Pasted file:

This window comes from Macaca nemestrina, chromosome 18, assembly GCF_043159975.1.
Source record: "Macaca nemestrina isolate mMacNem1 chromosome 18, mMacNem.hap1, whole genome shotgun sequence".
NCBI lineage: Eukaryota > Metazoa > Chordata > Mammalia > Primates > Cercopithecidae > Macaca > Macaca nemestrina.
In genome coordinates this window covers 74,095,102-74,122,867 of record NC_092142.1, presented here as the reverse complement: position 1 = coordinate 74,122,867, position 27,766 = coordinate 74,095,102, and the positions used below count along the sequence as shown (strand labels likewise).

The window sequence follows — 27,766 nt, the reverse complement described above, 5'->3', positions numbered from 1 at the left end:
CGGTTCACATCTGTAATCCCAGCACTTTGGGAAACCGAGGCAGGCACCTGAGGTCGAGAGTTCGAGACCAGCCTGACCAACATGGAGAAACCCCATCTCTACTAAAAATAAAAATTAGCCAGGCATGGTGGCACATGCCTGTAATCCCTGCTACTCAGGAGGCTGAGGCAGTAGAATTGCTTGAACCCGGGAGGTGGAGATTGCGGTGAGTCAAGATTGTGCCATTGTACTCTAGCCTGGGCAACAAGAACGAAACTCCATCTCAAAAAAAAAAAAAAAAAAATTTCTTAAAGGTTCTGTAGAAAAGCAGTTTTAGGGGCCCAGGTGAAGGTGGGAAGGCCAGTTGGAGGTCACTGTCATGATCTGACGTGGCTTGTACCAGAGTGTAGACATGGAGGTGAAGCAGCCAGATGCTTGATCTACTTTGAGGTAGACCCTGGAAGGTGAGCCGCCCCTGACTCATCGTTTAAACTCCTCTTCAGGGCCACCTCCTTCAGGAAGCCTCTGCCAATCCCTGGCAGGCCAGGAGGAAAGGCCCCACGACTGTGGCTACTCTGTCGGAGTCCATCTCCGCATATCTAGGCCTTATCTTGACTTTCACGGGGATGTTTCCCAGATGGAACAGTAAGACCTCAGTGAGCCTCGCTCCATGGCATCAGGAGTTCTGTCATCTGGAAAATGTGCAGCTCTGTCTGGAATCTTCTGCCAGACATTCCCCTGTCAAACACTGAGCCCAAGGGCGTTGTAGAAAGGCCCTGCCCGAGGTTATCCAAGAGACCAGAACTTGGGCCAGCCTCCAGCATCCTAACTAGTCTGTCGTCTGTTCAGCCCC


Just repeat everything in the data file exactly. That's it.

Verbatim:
This window comes from Macaca nemestrina, chromosome 18, assembly GCF_043159975.1.
Source record: "Macaca nemestrina isolate mMacNem1 chromosome 18, mMacNem.hap1, whole genome shotgun sequence".
NCBI lineage: Eukaryota > Metazoa > Chordata > Mammalia > Primates > Cercopithecidae > Macaca > Macaca nemestrina.
In genome coordinates this window covers 74,095,102-74,122,867 of record NC_092142.1, presented here as the reverse complement: position 1 = coordinate 74,122,867, position 27,766 = coordinate 74,095,102, and the positions used below count along the sequence as shown (strand labels likewise).

The window sequence follows — 27,766 nt, the reverse complement described above, 5'->3', positions numbered from 1 at the left end:
CGGTTCACATCTGTAATCCCAGCACTTTGGGAAACCGAGGCAGGCACCTGAGGTCGAGAGTTCGAGACCAGCCTGACCAACATGGAGAAACCCCATCTCTACTAAAAATAAAAATTAGCCAGGCATGGTGGCACATGCCTGTAATCCCTGCTACTCAGGAGGCTGAGGCAGTAGAATTGCTTGAACCCGGGAGGTGGAGATTGCGGTGAGTCAAGATTGTGCCATTGTACTCTAGCCTGGGCAACAAGAACGAAACTCCATCTCAAAAAAAAAAAAAAAAAAATTTCTTAAAGGTTCTGTAGAAAAGCAGTTTTAGGGGCCCAGGTGAAGGTGGGAAGGCCAGTTGGAGGTCACTGTCATGATCTGACGTGGCTTGTACCAGAGTGTAGACATGGAGGTGAAGCAGCCAGATGCTTGATCTACTTTGAGGTAGACCCTGGAAGGTGAGCCGCCCCTGACTCATCGTTTAAACTCCTCTTCAGGGCCACCTCCTTCAGGAAGCCTCTGCCAATCCCTGGCAGGCCAGGAGGAAAGGCCCCACGACTGTGGCTACTCTGTCGGAGTCCATCTCCGCATATCTAGGCCTTATCTTGACTTTCACGGGGATGTTTCCCAGATGGAACAGTAAGACCTCAGTGAGCCTCGCTCCATGGCATCAGGAGTTCTGTCATCTGGAAAATGTGCAGCTCTGTCTGGAATCTTCTGCCAGACATTCCCCTGTCAAACACTGAGCCCAAGGGCGTTGTAGAAAGGCCCTGCCCGAGGTTATCCAAGAGACCAGAACTTGGGCCAGCCTCCAGCATCCTAACTAGTCTGTCGTCTGTTCAGCCCC